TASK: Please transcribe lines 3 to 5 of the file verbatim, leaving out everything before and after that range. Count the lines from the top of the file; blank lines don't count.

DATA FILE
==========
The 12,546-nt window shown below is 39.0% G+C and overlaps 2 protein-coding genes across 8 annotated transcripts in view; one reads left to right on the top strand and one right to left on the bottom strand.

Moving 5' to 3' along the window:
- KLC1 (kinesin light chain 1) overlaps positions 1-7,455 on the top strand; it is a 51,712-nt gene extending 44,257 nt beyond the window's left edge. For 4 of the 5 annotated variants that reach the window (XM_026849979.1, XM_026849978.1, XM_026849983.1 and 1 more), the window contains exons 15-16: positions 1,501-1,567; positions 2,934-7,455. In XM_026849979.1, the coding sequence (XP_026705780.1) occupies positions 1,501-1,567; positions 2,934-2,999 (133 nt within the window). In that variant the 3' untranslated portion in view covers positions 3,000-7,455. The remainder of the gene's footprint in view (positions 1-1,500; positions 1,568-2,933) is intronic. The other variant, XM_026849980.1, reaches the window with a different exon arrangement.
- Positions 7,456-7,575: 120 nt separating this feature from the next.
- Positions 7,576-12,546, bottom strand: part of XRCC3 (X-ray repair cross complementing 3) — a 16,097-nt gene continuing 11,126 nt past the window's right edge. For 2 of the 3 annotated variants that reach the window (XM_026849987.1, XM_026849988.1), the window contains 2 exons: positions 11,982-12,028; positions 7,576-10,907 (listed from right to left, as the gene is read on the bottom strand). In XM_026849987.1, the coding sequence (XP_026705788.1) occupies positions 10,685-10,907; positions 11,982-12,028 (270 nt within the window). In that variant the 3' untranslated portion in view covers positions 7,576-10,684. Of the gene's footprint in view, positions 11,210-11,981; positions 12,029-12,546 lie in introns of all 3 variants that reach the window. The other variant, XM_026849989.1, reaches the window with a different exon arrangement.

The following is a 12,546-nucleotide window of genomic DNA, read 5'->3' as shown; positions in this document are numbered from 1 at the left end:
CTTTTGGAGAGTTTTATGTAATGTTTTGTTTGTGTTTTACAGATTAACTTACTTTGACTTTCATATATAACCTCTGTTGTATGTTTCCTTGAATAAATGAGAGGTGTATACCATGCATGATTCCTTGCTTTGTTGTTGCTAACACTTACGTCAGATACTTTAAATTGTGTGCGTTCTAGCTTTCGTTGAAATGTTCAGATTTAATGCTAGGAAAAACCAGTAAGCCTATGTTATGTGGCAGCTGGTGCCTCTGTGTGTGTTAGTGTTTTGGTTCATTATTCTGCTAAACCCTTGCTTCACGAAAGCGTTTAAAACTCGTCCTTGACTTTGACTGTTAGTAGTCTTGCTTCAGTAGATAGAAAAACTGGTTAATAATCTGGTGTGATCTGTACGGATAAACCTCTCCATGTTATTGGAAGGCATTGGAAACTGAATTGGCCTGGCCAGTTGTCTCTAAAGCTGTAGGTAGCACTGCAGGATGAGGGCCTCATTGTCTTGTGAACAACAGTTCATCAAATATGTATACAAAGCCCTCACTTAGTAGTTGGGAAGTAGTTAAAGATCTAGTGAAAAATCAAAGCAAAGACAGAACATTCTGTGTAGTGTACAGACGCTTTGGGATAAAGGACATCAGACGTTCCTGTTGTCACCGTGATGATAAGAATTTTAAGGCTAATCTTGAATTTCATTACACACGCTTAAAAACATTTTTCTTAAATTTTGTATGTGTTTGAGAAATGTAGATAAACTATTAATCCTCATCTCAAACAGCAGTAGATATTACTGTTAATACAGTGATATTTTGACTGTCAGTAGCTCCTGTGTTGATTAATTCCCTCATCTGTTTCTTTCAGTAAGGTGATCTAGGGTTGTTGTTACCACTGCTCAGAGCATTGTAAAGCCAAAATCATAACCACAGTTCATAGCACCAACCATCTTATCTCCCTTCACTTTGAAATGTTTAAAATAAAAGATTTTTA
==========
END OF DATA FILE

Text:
- KLC1 (kinesin light chain 1) overlaps positions 1-7,455 on the top strand; it is a 51,712-nt gene extending 44,257 nt beyond the window's left edge. For 4 of the 5 annotated variants that reach the window (XM_026849979.1, XM_026849978.1, XM_026849983.1 and 1 more), the window contains exons 15-16: positions 1,501-1,567; positions 2,934-7,455. In XM_026849979.1, the coding sequence (XP_026705780.1) occupies positions 1,501-1,567; positions 2,934-2,999 (133 nt within the window). In that variant the 3' untranslated portion in view covers positions 3,000-7,455. The remainder of the gene's footprint in view (positions 1-1,500; positions 1,568-2,933) is intronic. The other variant, XM_026849980.1, reaches the window with a different exon arrangement.
- Positions 7,456-7,575: 120 nt separating this feature from the next.
- Positions 7,576-12,546, bottom strand: part of XRCC3 (X-ray repair cross complementing 3) — a 16,097-nt gene continuing 11,126 nt past the window's right edge. For 2 of the 3 annotated variants that reach the window (XM_026849987.1, XM_026849988.1), the window contains 2 exons: positions 11,982-12,028; positions 7,576-10,907 (listed from right to left, as the gene is read on the bottom strand). In XM_026849987.1, the coding sequence (XP_026705788.1) occupies positions 10,685-10,907; positions 11,982-12,028 (270 nt within the window). In that variant the 3' untranslated portion in view covers positions 7,576-10,684. Of the gene's footprint in view, positions 11,210-11,981; positions 12,029-12,546 lie in introns of all 3 variants that reach the window. The other variant, XM_026849989.1, reaches the window with a different exon arrangement.